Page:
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int checkSum[] = {-1, -1}; const String stringPool[] = { "Satz 1", "Satz 2", "Satz 3", "Satz 4", "Satz 5", "Satz 6", "Satz 7", "Satz 8", "Satz 9", "Satz 10", "Satz 11", "Satz 12" }; const String& chooseRandom () { bool isMaybeThreeTimes; int randomInt; ...


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Use an USB to TTL Serial adapter. Wire it to one of the RX/TX pin pairs and in code use the corresponding Serial object Serial1, Serial2 or Serial3. Don't forget to wire Ground. You can use some terminal program or Serial Monitor in Arduino IDE to communicate over the adapter. You can open a second instance of the Arduino IDE by starting it with the ...


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Since all of these cheap fingerprint readers are similar you can find a compatible datasheet and just find the commands and descriptions there. However, I couldn't find a datasheet that would include a good description of the protocol. So the other option is to look at the protocot through the software SFGDemo which is apparently capable of getting an image ...


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As @Juraj mentioned, if it's enumerating as a serial port, the atmega16u2 is fine. You may be able to replace the atmega328p/au. It will take some doing; you'll need to remove the chip, insert a new one, and use another Arduino as an ArduinoISP to program the bootloader into your new blank atmega328p. Any chance you might have uploaded a sketch that is ...


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I can not comment, it turns out that this example that you are working is not very suitable, since the RX and TX are directly connected to the USB connection (for Arduino UNO), that is, you can only use these pins as long as it is loaded from Sketch uses An external power supply to connect the Arduino, my recommendation is to work if you have a sensor to ...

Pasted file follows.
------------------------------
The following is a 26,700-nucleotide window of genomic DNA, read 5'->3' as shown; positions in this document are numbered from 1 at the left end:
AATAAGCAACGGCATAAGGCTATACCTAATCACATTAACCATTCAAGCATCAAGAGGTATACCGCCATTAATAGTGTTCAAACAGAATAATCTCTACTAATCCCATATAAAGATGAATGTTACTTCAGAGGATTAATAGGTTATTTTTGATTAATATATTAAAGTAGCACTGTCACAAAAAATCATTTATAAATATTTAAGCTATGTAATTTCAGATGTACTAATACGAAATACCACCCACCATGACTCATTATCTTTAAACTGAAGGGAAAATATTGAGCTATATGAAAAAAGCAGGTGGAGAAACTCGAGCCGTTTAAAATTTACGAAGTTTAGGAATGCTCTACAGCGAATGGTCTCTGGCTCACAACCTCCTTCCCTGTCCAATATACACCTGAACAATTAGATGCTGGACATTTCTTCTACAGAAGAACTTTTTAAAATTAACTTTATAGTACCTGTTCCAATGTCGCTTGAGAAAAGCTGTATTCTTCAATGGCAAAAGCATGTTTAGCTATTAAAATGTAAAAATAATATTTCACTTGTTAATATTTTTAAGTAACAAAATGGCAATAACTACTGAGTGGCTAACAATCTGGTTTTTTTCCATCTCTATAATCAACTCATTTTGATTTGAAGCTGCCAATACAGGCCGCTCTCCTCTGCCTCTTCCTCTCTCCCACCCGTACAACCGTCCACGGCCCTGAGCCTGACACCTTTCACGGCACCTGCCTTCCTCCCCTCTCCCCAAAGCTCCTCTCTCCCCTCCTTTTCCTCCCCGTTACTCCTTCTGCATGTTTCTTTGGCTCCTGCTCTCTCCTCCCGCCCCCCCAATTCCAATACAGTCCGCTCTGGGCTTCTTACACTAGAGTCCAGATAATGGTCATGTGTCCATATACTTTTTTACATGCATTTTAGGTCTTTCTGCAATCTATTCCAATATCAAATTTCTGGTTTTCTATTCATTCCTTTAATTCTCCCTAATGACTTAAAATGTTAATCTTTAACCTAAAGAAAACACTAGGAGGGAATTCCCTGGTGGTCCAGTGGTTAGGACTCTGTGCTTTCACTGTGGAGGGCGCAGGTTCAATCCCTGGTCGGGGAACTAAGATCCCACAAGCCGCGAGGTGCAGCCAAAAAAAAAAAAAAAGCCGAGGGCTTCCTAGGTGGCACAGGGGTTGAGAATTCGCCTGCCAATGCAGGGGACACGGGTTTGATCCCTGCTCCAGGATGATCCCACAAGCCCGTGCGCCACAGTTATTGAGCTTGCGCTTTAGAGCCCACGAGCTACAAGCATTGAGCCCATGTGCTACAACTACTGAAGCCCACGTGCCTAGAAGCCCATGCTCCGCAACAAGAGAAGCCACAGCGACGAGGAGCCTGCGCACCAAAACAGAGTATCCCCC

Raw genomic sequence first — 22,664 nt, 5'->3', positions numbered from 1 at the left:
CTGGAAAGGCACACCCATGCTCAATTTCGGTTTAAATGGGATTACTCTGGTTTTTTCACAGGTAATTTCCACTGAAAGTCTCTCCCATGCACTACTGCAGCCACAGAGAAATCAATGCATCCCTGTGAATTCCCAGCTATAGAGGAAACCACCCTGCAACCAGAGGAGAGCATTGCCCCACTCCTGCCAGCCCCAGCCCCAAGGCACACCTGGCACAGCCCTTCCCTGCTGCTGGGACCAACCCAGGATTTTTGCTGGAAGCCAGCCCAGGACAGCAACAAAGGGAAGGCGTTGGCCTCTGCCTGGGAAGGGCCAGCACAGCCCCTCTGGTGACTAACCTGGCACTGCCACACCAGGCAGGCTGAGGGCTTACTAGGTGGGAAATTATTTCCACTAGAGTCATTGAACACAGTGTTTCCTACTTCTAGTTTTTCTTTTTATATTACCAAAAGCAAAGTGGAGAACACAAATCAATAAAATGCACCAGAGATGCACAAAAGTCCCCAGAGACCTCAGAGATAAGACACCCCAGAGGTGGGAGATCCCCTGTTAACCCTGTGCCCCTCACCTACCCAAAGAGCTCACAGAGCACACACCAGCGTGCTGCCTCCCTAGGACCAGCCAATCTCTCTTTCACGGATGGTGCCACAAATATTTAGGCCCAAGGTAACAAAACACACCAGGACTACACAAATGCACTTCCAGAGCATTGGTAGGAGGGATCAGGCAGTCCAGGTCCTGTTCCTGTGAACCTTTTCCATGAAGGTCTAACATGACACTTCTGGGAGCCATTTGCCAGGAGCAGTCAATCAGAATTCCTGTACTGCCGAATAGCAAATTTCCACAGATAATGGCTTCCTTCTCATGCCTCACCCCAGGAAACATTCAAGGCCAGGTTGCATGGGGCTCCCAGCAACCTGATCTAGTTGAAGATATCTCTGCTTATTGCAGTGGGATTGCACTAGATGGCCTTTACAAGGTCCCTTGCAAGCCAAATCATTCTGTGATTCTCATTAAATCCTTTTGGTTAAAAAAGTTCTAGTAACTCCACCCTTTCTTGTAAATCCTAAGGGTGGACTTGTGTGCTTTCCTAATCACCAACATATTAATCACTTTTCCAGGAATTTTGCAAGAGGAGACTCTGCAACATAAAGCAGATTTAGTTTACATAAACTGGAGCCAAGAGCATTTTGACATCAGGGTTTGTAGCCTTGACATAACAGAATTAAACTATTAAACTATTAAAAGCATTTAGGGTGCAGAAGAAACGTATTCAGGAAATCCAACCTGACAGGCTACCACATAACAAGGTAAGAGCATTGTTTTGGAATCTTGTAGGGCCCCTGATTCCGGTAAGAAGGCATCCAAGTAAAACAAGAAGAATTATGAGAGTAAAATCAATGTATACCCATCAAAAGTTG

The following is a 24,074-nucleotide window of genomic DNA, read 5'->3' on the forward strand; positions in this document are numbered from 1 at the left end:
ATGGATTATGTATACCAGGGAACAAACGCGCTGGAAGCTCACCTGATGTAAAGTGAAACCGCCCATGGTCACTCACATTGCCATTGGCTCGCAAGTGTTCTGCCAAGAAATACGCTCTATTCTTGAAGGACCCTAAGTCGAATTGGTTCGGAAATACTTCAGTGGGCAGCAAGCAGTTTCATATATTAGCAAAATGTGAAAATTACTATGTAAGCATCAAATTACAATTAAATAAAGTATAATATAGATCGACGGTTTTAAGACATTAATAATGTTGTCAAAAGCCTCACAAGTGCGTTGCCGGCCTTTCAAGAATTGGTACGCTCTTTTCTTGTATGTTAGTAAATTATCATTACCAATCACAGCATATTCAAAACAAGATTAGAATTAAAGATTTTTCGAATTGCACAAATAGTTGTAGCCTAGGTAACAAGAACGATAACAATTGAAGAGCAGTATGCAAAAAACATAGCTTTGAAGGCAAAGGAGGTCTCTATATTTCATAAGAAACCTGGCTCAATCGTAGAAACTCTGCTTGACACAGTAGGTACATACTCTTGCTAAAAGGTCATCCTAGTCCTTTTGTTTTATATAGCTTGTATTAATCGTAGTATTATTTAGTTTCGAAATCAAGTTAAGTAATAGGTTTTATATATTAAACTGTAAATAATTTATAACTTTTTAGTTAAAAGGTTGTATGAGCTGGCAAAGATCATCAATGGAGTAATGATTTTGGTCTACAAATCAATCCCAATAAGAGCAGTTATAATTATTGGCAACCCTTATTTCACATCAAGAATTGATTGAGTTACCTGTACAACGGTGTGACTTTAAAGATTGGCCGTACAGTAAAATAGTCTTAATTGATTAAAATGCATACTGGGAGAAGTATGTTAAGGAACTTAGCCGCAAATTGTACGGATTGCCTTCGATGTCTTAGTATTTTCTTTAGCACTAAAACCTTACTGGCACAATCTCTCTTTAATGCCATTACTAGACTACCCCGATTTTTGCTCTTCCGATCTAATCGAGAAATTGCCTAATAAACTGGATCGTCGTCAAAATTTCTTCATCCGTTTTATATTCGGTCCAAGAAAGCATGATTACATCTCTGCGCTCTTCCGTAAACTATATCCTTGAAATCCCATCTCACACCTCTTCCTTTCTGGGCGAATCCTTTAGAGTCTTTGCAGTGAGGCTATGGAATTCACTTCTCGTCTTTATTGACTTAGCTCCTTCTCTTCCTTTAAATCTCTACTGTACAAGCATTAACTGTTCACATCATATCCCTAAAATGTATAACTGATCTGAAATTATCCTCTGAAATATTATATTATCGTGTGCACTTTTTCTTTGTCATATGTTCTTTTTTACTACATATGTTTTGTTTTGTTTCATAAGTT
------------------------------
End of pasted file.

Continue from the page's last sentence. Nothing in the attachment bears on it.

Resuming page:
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Your code would be a lot easier to read and find mistakes in if you formatted it. I see that you did that in the IDE, but in your question, you need to highlight all of the code, then click the "{}" button to make it look like code in your question. When I pasted your code into my IDE and auto-formatted it, the answer was immediately clear: after the ...


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You're sending your lightval twice - once as a textual representation of the number, and once as a character representing the lower 8 bits: Serial.println(lightval); Serial.write(lightval); For example: Q308 R304 Q306 If you take the 308 and AND it with 255 you get 52. 52 as an ASCII character is R. So you print 308, including a newline, then you print ...


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It depends actually on your requirements what is 'best'. If (transmission) speed is an issue, there are mainly some things you can do to improve this: Increase the transmission speed (this depends on the distance of the wires and the noise). Decrease the start/stop bits (this reduces the certainty the values will arrive ok) Pack your data (takes more ...


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Please take a look at the documentation of SerialEvent. This might be exactly what you are looking for (after several small tweaks) Code from the example: /* Serial Event example When new serial data arrives, this sketch adds it to a String. When a newline is received, the loop prints the string and clears it. A good test for this is to try it ...


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I have figured it out There seem to be understandable limitations if what kind of function can be run as a result of asynchronous scanning (which doesn't seem to interrupt running of a loop function) So if I have used delay(x) or a while loop until there is input on serial, MCU resets after allotted time runs out. I have re-written code to start function ...


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Ok i found the issue and the solution. For some reason it seems that while the MCU is running Setup(); hardware or software serial don't work properly. In my case i have code that set the SIM module to SMS mode and to send those messages to the serial port. For some reason it doesn't send them (or probably the module is not ready to accept them). ...


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Well, I was able to resolve it, but I’m not sure how. After going through the steps I’ve outlined in my replies to answers here, I tried buying a new Arduino Uno R3, but that didn’t fix anything either. My last step was to do a Windows “Reset” which reinstalls Windows while keeping files but resets settings and programs. After reinstalling and adding back in ...


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I would check if the arduino you are using supports your selected baudrate. 38000 is not a standard rate and it could be, that the hardware is not able to work at it with the needed precision. The software serial (and most USB serial dongles) could use any baudrate, but not the limited hardware within most arduinos.


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